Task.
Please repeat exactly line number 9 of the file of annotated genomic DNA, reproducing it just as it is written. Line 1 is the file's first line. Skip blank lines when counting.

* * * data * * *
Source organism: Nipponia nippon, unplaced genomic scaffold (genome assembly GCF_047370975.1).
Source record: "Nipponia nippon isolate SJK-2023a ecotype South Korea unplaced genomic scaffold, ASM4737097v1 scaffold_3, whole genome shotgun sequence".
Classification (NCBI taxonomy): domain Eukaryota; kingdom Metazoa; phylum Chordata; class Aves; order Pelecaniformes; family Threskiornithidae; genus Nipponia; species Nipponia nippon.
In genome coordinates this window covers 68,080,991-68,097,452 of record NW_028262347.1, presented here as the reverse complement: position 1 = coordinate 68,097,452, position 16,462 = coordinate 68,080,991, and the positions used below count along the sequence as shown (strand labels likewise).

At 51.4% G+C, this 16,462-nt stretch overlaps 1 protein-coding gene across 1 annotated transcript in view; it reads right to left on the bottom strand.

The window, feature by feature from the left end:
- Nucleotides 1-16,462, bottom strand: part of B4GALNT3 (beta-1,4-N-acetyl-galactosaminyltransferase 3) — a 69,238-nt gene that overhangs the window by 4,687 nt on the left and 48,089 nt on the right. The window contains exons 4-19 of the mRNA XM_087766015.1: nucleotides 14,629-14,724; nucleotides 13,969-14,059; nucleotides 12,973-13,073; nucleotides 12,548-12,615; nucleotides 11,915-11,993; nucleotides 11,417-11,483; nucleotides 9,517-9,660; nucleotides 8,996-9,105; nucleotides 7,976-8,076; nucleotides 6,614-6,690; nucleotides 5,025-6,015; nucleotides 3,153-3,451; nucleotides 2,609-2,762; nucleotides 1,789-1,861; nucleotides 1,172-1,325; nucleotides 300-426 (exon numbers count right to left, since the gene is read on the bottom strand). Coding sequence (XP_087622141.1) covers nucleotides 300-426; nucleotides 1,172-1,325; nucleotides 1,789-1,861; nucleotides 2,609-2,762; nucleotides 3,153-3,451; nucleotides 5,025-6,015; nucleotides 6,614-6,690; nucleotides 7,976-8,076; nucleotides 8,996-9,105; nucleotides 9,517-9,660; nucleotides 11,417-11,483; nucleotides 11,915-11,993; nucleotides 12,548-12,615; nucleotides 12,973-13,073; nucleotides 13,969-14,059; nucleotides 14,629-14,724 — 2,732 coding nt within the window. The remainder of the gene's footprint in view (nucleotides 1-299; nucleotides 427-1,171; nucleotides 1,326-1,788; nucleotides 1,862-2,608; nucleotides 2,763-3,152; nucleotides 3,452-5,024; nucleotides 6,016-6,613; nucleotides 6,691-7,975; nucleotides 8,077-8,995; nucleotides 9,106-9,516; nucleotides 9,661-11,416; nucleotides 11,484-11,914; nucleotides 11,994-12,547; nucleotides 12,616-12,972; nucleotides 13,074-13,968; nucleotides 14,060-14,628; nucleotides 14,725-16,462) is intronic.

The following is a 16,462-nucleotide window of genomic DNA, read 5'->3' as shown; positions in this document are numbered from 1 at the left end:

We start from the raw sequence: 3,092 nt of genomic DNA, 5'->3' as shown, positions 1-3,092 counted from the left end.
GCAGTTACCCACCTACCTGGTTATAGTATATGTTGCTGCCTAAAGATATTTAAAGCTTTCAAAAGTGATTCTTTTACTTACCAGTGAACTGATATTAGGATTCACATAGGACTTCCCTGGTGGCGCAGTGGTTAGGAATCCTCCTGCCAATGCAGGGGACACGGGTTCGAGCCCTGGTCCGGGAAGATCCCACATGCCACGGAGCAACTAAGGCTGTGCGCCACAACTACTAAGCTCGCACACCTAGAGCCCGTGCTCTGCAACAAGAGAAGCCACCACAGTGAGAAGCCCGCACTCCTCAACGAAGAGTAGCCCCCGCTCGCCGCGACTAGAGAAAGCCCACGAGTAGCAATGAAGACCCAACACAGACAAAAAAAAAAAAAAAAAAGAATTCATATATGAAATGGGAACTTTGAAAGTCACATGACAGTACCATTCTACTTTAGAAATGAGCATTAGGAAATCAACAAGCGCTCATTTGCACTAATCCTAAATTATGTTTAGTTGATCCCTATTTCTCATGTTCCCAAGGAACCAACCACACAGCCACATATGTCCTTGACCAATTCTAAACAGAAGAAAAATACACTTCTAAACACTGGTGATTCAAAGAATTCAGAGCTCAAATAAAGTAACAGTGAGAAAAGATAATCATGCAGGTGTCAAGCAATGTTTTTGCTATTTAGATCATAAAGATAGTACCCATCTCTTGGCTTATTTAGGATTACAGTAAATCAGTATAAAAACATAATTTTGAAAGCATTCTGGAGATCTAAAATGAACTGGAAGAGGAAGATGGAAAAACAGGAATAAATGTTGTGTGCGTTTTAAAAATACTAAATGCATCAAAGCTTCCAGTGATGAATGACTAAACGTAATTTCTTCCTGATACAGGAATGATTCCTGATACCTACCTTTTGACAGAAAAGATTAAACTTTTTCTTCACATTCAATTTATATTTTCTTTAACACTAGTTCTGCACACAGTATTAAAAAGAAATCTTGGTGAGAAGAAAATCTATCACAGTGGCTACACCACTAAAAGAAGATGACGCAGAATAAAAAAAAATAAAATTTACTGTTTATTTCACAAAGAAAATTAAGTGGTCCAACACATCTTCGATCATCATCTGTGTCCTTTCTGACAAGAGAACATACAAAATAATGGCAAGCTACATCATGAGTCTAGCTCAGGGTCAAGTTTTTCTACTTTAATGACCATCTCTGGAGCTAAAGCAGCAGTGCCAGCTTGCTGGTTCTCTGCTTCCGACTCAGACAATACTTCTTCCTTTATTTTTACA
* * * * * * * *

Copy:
We start from the raw sequence: 3,092 nt of genomic DNA, 5'->3' as shown, positions 1-3,092 counted from the left end.